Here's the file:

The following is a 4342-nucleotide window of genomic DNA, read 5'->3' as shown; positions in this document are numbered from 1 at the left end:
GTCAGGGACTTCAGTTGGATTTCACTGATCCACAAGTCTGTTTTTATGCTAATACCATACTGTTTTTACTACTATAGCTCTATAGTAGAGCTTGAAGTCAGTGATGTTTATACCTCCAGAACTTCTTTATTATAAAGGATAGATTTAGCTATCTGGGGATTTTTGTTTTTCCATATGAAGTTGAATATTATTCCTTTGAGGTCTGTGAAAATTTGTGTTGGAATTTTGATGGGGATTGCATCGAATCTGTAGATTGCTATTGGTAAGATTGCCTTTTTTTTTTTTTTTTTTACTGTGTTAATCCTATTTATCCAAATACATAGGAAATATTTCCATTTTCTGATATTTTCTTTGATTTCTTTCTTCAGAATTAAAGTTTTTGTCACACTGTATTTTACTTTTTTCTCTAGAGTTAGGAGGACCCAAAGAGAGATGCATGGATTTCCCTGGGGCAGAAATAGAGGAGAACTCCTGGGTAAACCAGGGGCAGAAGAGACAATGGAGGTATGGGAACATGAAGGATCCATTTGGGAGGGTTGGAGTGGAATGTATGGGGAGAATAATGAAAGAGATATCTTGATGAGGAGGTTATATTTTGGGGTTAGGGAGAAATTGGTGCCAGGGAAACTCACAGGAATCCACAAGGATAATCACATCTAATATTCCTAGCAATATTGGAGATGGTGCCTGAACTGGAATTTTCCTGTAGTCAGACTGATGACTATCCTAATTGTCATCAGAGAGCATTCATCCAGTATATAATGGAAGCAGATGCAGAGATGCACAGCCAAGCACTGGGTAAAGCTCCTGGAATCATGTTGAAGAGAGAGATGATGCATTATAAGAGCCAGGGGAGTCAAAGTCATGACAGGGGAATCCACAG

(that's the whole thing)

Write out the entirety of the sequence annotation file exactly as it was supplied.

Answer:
The following is a 4342-nucleotide window of genomic DNA, read 5'->3' as shown; positions in this document are numbered from 1 at the left end:
GTCAGGGACTTCAGTTGGATTTCACTGATCCACAAGTCTGTTTTTATGCTAATACCATACTGTTTTTACTACTATAGCTCTATAGTAGAGCTTGAAGTCAGTGATGTTTATACCTCCAGAACTTCTTTATTATAAAGGATAGATTTAGCTATCTGGGGATTTTTGTTTTTCCATATGAAGTTGAATATTATTCCTTTGAGGTCTGTGAAAATTTGTGTTGGAATTTTGATGGGGATTGCATCGAATCTGTAGATTGCTATTGGTAAGATTGCCTTTTTTTTTTTTTTTTTTACTGTGTTAATCCTATTTATCCAAATACATAGGAAATATTTCCATTTTCTGATATTTTCTTTGATTTCTTTCTTCAGAATTAAAGTTTTTGTCACACTGTATTTTACTTTTTTCTCTAGAGTTAGGAGGACCCAAAGAGAGATGCATGGATTTCCCTGGGGCAGAAATAGAGGAGAACTCCTGGGTAAACCAGGGGCAGAAGAGACAATGGAGGTATGGGAACATGAAGGATCCATTTGGGAGGGTTGGAGTGGAATGTATGGGGAGAATAATGAAAGAGATATCTTGATGAGGAGGTTATATTTTGGGGTTAGGGAGAAATTGGTGCCAGGGAAACTCACAGGAATCCACAAGGATAATCACATCTAATATTCCTAGCAATATTGGAGATGGTGCCTGAACTGGAATTTTCCTGTAGTCAGACTGATGACTATCCTAATTGTCATCAGAGAGCATTCATCCAGTATATAATGGAAGCAGATGCAGAGATGCACAGCCAAGCACTGGGTAAAGCTCCTGGAATCATGTTGAAGAGAGAGATGATGCATTATAAGAGCCAGGGGAGTCAAAGTCATGACAGGGGAATCCACAG